Some students cut down on daily meals
Requesting anonymity, a residential student of Surya Sen Hall at Dhaka University told TBS that his father is a farmer who sends him a very small amount of money for his daily expenditure.
He earned some money by tutoring the young before the Covid-19 pandemic hit the country, but currently he has no such income. As such, he eats twice a day instead of three times.
A residential student of Shaheed Dhirendranath Dutta Hall at Comilla University said currently his hall is closed and the restaurants on the campus charge high prices for meals. He too has been skipping meals to keep up with the price hike.
Do canteen meals fulfill nutrition demand?
A cook at a hall of Dhaka University told this correspondent that the canteen sliced a chicken into 25 pieces – one piece served per dish. It also cuts fish into very small pieces and cooks lentil soup without an adequate amount of ingredients.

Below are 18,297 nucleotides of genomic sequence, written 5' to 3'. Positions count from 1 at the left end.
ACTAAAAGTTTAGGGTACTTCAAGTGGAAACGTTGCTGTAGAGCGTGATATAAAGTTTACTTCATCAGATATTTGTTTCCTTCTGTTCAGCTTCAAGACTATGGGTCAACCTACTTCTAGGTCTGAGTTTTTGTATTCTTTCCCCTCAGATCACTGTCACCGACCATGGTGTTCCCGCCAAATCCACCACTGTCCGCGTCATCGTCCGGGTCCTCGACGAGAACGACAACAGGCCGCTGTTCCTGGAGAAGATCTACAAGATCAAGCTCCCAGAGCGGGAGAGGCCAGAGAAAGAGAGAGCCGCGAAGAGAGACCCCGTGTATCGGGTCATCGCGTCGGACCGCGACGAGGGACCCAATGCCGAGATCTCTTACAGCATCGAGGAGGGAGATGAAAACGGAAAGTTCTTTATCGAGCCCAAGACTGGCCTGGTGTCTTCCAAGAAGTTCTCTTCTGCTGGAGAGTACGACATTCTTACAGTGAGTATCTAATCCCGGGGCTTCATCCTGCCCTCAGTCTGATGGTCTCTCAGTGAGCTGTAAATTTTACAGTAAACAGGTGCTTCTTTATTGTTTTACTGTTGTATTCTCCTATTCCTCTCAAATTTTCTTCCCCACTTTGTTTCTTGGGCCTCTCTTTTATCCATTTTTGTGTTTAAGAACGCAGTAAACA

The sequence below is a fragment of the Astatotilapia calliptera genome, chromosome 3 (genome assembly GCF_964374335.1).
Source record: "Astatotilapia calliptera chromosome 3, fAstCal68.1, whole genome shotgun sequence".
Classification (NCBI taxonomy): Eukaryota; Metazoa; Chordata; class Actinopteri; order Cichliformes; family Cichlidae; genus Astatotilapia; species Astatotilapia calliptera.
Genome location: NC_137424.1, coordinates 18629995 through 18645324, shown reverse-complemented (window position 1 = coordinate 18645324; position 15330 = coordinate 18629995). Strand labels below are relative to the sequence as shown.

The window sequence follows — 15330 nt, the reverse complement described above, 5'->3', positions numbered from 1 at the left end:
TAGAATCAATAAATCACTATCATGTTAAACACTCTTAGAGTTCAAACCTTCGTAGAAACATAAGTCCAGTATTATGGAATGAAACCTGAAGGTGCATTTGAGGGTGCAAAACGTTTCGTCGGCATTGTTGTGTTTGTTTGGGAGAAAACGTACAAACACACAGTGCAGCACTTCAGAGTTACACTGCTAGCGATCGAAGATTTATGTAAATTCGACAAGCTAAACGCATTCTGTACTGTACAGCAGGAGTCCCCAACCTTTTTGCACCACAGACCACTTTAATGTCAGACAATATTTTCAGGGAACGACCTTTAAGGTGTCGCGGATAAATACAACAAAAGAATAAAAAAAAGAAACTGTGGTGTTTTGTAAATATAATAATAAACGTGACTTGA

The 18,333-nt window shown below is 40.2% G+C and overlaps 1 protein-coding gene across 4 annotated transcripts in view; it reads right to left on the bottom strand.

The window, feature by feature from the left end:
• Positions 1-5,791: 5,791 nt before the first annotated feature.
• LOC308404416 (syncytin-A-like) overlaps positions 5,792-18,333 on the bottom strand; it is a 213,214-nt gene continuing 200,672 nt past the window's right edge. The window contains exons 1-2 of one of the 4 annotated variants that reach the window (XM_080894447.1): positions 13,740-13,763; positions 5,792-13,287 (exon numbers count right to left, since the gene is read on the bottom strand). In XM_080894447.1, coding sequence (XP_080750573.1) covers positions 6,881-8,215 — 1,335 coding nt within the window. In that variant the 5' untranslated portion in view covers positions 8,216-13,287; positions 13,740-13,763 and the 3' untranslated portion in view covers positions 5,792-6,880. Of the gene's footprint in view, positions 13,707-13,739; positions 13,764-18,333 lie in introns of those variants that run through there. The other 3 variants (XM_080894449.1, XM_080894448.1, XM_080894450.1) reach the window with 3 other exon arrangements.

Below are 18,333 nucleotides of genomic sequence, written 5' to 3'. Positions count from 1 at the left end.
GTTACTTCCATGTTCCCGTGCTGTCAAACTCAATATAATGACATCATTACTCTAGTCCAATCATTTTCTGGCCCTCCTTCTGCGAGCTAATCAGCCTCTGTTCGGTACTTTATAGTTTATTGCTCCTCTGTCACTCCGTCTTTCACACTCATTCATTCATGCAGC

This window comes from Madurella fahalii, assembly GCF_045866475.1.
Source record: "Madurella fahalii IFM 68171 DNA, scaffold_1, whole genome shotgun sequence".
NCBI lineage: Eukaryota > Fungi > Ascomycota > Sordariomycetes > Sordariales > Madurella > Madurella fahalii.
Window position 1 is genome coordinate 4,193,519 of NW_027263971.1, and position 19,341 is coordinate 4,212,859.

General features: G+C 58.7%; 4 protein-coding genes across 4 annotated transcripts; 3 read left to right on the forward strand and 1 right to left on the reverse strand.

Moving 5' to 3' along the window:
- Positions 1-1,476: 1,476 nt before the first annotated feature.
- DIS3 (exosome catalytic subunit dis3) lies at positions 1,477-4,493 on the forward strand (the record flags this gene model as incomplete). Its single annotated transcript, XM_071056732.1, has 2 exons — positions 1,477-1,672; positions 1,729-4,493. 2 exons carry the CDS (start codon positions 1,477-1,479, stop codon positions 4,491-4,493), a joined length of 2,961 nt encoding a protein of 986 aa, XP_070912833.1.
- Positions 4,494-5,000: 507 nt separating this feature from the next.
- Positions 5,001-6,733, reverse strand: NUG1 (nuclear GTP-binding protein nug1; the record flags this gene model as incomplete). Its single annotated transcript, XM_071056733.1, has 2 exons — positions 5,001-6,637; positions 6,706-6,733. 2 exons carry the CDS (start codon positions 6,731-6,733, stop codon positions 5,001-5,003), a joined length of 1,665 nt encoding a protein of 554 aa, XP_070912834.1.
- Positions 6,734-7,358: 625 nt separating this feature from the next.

According to nutritionists, a student must have an intake of 2,800 kilo of calories a day, but in 2017, the Economics Department of Jahangirnagar University found through research that a university student takes only 1,821 kilocalorie per day.
The Economics Department conducted the research among 225 students of Jahangirnagar University. The researchers said the situation in other public universities would be the same.
Nutritionists fear that students' calorie intake might fall due to the inflation and price hike.
Professor Md Mohiduzzaman at Dhaka University's Institute of Nutrition and Food Science
Institutes told TBS that they have done no such research in recent times, but when they conducted a similar research a few years ago, the findings were not satisfactory at all.
What student organisations think
Al-Nahian Khan Joy, president of Bangladesh Chhatra League, told TBS that the organization has a plan to talk with the Dhaka University authorities and some other public universities soon about the price and quality of food.
Saif Mahmud Jewel, general Secretary of Jatiyatabadi Chhatra Dal, told TBS that the JCD has been demanding that quality food be ensured at university canteens, but to no avail.
Recently, Samajtantrik Chhatra Front said in a press release that university administrations do not have much interest in monitoring the quality and prices of food, but it is of utmost importance for students. The student body also demanded a decrease in prices and ensuring the quality of food.